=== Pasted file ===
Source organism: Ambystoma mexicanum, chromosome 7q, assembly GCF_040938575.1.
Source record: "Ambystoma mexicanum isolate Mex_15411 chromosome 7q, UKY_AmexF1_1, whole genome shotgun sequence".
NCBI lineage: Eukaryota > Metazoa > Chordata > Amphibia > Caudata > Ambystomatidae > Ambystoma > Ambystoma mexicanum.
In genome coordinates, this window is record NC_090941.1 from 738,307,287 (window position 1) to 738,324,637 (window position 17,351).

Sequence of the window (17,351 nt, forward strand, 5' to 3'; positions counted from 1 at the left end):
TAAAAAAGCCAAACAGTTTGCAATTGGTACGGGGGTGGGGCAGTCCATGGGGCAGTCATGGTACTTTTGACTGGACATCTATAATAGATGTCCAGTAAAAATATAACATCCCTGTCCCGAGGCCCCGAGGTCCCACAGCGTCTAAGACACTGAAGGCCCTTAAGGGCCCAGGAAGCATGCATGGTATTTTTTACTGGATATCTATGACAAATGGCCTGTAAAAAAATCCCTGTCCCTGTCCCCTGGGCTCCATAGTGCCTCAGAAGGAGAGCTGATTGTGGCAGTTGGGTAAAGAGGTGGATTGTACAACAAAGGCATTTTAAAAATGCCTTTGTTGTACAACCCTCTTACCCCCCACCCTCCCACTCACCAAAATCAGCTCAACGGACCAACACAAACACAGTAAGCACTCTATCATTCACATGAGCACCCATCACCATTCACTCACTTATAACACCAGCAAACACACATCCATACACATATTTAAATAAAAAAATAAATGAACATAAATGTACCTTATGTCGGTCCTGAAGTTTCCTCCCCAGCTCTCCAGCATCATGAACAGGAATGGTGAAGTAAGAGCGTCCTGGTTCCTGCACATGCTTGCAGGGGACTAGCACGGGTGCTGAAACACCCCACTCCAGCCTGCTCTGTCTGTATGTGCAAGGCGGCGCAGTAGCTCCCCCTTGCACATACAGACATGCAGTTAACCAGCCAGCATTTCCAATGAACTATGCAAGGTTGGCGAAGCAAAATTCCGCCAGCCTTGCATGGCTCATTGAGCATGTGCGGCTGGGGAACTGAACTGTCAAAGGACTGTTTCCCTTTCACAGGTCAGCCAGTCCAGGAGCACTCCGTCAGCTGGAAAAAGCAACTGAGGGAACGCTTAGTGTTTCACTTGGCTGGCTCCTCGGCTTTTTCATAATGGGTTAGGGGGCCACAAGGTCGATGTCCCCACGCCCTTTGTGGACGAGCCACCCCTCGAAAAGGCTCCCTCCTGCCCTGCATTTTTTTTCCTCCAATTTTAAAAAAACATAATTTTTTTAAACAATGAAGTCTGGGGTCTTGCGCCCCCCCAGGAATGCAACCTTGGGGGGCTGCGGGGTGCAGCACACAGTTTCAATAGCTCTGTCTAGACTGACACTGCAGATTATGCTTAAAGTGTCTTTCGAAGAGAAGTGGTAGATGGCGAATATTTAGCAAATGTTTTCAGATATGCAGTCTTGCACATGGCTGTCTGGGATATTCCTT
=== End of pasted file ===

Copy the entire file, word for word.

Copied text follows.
Source organism: Ambystoma mexicanum, chromosome 7q, assembly GCF_040938575.1.
Source record: "Ambystoma mexicanum isolate Mex_15411 chromosome 7q, UKY_AmexF1_1, whole genome shotgun sequence".
NCBI lineage: Eukaryota > Metazoa > Chordata > Amphibia > Caudata > Ambystomatidae > Ambystoma > Ambystoma mexicanum.
In genome coordinates, this window is record NC_090941.1 from 738,307,287 (window position 1) to 738,324,637 (window position 17,351).

Sequence of the window (17,351 nt, forward strand, 5' to 3'; positions counted from 1 at the left end):
TAAAAAAGCCAAACAGTTTGCAATTGGTACGGGGGTGGGGCAGTCCATGGGGCAGTCATGGTACTTTTGACTGGACATCTATAATAGATGTCCAGTAAAAATATAACATCCCTGTCCCGAGGCCCCGAGGTCCCACAGCGTCTAAGACACTGAAGGCCCTTAAGGGCCCAGGAAGCATGCATGGTATTTTTTACTGGATATCTATGACAAATGGCCTGTAAAAAAATCCCTGTCCCTGTCCCCTGGGCTCCATAGTGCCTCAGAAGGAGAGCTGATTGTGGCAGTTGGGTAAAGAGGTGGATTGTACAACAAAGGCATTTTAAAAATGCCTTTGTTGTACAACCCTCTTACCCCCCACCCTCCCACTCACCAAAATCAGCTCAACGGACCAACACAAACACAGTAAGCACTCTATCATTCACATGAGCACCCATCACCATTCACTCACTTATAACACCAGCAAACACACATCCATACACATATTTAAATAAAAAAATAAATGAACATAAATGTACCTTATGTCGGTCCTGAAGTTTCCTCCCCAGCTCTCCAGCATCATGAACAGGAATGGTGAAGTAAGAGCGTCCTGGTTCCTGCACATGCTTGCAGGGGACTAGCACGGGTGCTGAAACACCCCACTCCAGCCTGCTCTGTCTGTATGTGCAAGGCGGCGCAGTAGCTCCCCCTTGCACATACAGACATGCAGTTAACCAGCCAGCATTTCCAATGAACTATGCAAGGTTGGCGAAGCAAAATTCCGCCAGCCTTGCATGGCTCATTGAGCATGTGCGGCTGGGGAACTGAACTGTCAAAGGACTGTTTCCCTTTCACAGGTCAGCCAGTCCAGGAGCACTCCGTCAGCTGGAAAAAGCAACTGAGGGAACGCTTAGTGTTTCACTTGGCTGGCTCCTCGGCTTTTTCATAATGGGTTAGGGGGCCACAAGGTCGATGTCCCCACGCCCTTTGTGGACGAGCCACCCCTCGAAAAGGCTCCCTCCTGCCCTGCATTTTTTTTCCTCCAATTTTAAAAAAACATAATTTTTTTAAACAATGAAGTCTGGGGTCTTGCGCCCCCCCAGGAATGCAACCTTGGGGGGCTGCGGGGTGCAGCACACAGTTTCAATAGCTCTGTCTAGACTGACACTGCAGATTATGCTTAAAGTGTCTTTCGAAGAGAAGTGGTAGATGGCGAATATTTAGCAAATGTTTTCAGATATGCAGTCTTGCACATGGCTGTCTGGGATATTCCTT